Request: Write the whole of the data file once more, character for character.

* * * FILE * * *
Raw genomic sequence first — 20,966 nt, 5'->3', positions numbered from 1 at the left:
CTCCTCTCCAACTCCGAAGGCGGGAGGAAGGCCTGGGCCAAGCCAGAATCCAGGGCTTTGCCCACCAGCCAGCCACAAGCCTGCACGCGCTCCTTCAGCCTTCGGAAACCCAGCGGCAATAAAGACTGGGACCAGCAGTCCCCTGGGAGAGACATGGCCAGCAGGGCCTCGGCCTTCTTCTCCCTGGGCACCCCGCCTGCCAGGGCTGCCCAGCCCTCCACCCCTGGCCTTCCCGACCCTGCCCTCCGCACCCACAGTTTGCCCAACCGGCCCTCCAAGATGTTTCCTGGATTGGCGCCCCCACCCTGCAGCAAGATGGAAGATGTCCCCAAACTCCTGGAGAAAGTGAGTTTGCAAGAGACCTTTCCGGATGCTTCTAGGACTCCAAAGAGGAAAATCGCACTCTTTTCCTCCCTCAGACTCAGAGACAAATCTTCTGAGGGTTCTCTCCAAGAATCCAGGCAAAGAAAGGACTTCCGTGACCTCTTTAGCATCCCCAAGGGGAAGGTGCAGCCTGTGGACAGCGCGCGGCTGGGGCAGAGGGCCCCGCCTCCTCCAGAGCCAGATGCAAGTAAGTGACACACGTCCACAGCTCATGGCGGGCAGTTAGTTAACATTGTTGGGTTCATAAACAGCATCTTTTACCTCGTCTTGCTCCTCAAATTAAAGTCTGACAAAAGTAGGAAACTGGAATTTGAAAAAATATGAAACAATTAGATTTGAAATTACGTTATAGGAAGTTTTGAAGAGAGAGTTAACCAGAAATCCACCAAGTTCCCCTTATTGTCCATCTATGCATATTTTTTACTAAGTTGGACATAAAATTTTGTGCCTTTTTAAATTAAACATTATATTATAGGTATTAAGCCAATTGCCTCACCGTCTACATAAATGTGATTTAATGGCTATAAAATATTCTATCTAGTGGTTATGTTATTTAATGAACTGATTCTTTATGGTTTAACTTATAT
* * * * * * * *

Raw genomic sequence first — 20,966 nt, 5'->3', positions numbered from 1 at the left:
CTCCTCTCCAACTCCGAAGGCGGGAGGAAGGCCTGGGCCAAGCCAGAATCCAGGGCTTTGCCCACCAGCCAGCCACAAGCCTGCACGCGCTCCTTCAGCCTTCGGAAACCCAGCGGCAATAAAGACTGGGACCAGCAGTCCCCTGGGAGAGACATGGCCAGCAGGGCCTCGGCCTTCTTCTCCCTGGGCACCCCGCCTGCCAGGGCTGCCCAGCCCTCCACCCCTGGCCTTCCCGACCCTGCCCTCCGCACCCACAGTTTGCCCAACCGGCCCTCCAAGATGTTTCCTGGATTGGCGCCCCCACCCTGCAGCAAGATGGAAGATGTCCCCAAACTCCTGGAGAAAGTGAGTTTGCAAGAGACCTTTCCGGATGCTTCTAGGACTCCAAAGAGGAAAATCGCACTCTTTTCCTCCCTCAGACTCAGAGACAAATCTTCTGAGGGTTCTCTCCAAGAATCCAGGCAAAGAAAGGACTTCCGTGACCTCTTTAGCATCCCCAAGGGGAAGGTGCAGCCTGTGGACAGCGCGCGGCTGGGGCAGAGGGCCCCGCCTCCTCCAGAGCCAGATGCAAGTAAGTGACACACGTCCACAGCTCATGGCGGGCAGTTAGTTAACATTGTTGGGTTCATAAACAGCATCTTTTACCTCGTCTTGCTCCTCAAATTAAAGTCTGACAAAAGTAGGAAACTGGAATTTGAAAAAATATGAAACAATTAGATTTGAAATTACGTTATAGGAAGTTTTGAAGAGAGAGTTAACCAGAAATCCACCAAGTTCCCCTTATTGTCCATCTATGCATATTTTTTACTAAGTTGGACATAAAATTTTGTGCCTTTTTAAATTAAACATTATATTATAGGTATTAAGCCAATTGCCTCACCGTCTACATAAATGTGATTTAATGGCTATAAAATATTCTATCTAGTGGTTATGTTATTTAATGAACTGATTCTTTATGGTTTAACTTATAT